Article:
In a resounding victory for yeshivos and other private schools, a judge who earlier this month was asked to temporarily postpone invasive state guidelines on nonpublic schools instead canceled them entirely, ending for now the threat of government interference into the yeshiva system.
Judge Christina L. Ryba of the Albany Supreme Court issued her ruling on the Thursday morning before Pesach, declaring the guidelines that mandated nearly five hours of secular studies a day to be “null and void.”
“JUSTICE IS SERVED!” tweeted Councilman Kalman Yeger when the news arrived.
Assemblyman Simcha Eichenstein tweeted that the guidelines “were unjust and overstepped the bounds of the [education] department. The ruling … that struck the rules down reaffirms what we knew about the legality and is a victory for all non-public school students.”
The state education department still has time to file an appeal of Ryba’s ruling, said Rabbi Chaim Dovid Zwiebel, the executive vice president of Agudath Israel of America, which was a party to the lawsuit. As of Tuesday, however, it has not done so.
The agency released a statement shortly after the ruling saying, “We are reviewing the court’s decision and will determine the appropriate next steps.” Within 24 hours of the ruling, however, it removed all documents from its website that pertained to the guidelines, adding that “all currently scheduled training sessions have been canceled and no action should be taken under the Updated Guidance and associated materials.”
As was the situation since the guidelines were released in November, yeshiva administrators and advocates are befuddled as to where they stand. Are the old guidelines the department has said were unclear now in effect? What about the two Brooklyn yeshivos that had been scheduled for inspection next week?
Rabbi Zwiebel said that he expects the department to make its next move sometime this week.
“But as far as I’m aware, and as far as Avi Schick is aware as of [Sunday] evening,” Rabbi Zwiebel said, “they have not yet tipped their hand.”
The yeshiva advocacy group PEARLS, Catholic Conference and independent schools who separately sued the state Education Department and Education Commissioner MaryEllen Elia, had filed for a temporary halt to the guidelines at a hearing three days before. They were buoyed at Ryba’s persistent questioning of the state’s attorney, hammering him over claims that the guidance was over 100 years old and not novel, as the private schools were saying.
The three groups were pleasantly surprised when instead of just issuing a short-term halt to the guidelines until the case is heard in court, Ryba canceled them altogether. She said that to impose such burdensome rules required a much more rigorous process, including holding public hearings and allowing the public to weigh in on them.
None of these were done here, Ryba said. Therefore, “the new guidelines are ‘rules’ that were not implemented in compliance with the [law] and are hereby nullified.”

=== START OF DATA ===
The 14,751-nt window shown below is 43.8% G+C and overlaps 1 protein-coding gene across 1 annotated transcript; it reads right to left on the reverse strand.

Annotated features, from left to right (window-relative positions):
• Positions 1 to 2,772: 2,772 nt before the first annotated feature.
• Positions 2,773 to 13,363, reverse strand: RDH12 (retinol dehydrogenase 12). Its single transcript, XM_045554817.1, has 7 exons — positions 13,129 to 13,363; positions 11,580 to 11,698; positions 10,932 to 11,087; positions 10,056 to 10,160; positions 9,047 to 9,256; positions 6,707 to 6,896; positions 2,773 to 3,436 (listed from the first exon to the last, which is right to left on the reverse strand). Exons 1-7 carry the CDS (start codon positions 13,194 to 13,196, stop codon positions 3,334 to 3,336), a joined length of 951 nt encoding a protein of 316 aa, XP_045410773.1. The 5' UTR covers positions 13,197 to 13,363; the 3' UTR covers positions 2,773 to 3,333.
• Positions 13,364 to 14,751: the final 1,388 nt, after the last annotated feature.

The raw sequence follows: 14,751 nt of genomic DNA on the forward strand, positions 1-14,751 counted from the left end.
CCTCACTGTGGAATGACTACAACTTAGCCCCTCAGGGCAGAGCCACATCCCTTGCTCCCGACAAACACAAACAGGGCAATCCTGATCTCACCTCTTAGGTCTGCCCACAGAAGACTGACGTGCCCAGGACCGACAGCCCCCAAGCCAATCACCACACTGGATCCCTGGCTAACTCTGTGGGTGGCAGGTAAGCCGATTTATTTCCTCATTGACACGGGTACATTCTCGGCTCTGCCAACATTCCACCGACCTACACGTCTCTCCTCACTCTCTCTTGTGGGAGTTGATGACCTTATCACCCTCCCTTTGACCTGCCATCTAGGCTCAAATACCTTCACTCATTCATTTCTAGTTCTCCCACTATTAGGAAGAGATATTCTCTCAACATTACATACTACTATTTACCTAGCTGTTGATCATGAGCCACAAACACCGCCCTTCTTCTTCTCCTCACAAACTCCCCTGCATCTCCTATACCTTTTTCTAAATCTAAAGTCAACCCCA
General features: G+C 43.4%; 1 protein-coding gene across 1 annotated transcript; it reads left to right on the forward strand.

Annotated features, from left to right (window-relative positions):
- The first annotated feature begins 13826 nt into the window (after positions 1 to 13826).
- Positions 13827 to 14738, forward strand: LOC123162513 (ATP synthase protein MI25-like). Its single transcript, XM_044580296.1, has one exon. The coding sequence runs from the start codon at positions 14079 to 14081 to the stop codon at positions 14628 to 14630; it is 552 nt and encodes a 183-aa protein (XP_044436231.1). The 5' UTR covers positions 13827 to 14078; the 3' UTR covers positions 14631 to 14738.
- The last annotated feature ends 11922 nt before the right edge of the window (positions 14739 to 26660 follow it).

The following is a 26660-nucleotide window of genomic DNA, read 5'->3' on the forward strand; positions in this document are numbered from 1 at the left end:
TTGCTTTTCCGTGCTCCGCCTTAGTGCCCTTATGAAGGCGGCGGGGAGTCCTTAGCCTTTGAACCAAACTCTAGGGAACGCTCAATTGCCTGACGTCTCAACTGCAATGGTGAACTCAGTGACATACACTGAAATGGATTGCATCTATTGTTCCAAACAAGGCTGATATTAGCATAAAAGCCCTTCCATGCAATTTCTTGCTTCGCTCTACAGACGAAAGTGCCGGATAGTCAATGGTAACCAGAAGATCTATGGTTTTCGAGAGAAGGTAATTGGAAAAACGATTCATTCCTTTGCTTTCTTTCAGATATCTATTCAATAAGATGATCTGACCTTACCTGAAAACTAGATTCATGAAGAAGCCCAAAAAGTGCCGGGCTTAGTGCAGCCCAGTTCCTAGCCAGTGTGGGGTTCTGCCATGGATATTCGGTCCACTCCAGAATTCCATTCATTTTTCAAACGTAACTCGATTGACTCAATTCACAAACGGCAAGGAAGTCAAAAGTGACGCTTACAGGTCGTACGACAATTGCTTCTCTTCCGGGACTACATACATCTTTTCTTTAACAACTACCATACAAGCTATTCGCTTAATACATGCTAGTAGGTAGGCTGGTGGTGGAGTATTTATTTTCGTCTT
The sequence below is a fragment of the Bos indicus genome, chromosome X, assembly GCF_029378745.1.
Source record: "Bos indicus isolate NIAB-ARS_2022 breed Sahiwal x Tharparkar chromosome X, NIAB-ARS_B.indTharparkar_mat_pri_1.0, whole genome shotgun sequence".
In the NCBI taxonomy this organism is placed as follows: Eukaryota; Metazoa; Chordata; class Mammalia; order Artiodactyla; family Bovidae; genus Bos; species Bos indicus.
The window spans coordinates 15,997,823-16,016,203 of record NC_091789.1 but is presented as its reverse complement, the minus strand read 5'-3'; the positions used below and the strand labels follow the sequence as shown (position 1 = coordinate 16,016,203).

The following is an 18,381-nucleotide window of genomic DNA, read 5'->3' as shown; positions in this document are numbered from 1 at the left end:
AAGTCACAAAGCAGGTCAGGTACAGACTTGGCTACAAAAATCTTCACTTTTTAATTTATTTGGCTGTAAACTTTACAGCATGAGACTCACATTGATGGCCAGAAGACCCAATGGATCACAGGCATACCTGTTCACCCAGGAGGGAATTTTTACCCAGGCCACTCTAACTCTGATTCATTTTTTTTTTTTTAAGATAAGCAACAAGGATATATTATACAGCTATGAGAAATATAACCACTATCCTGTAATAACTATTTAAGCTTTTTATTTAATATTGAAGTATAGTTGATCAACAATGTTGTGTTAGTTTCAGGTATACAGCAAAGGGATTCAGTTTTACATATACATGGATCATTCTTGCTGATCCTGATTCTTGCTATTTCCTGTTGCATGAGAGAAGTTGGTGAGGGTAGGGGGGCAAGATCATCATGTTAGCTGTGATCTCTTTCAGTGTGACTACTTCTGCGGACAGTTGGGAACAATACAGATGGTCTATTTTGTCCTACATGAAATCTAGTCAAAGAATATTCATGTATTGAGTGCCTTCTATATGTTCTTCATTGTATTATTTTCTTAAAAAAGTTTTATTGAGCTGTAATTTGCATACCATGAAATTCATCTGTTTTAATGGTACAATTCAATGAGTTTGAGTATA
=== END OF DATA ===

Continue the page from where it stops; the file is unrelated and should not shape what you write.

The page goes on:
She cited language in the guidelines that dictated when local school boards must begin inspecting the schools as well as language that insists “all” schools need to be visited. There is also an extensive checklist mandating how many hours must be devoted to study of specific subjects.
All this, Ryba decided, was language consistent with rules that an unelected agency had no power to enact.
The ruling many not be the end of road for yeshivos, however. The education department may choose to impose the guidelines through the regular rulemaking process, or ask the legislature to pass a law.
“In view of the foregoing findings,” Ryba wrote in her decision, dated April 17, “the Court need not address petitioners’ respective requests for a preliminary injunction, nor need the Court consider the constitutional arguments raised by petitioners.”
Rabbi Zwiebel said in a statement that the guidelines “would have wreaked havoc in many—if not most—yeshivos in New York. There is nothing more important to the yeshiva community than the independence of our educational institutions. Today’s ruling preserves that independence, retaining the parental right to make educational choices for their children, by the educators they have entrusted their children to, rather than government bureaucrats.”
In a statement, PEARLS noted that at the hearing, the state’s attorney referred to private school students as “voiceless children who are conscripted by their parents.”
The ruling, the yeshiva advocacy group declared, “stops in its tracks [the state education department’s] effort to radically transform the relationship between the State and its private schools.”
“That fundamental misperception,” it added, “that the State and not parents should set the educational and religious direction for children is what was at the core of the new guidelines. They deserved to be struck down.”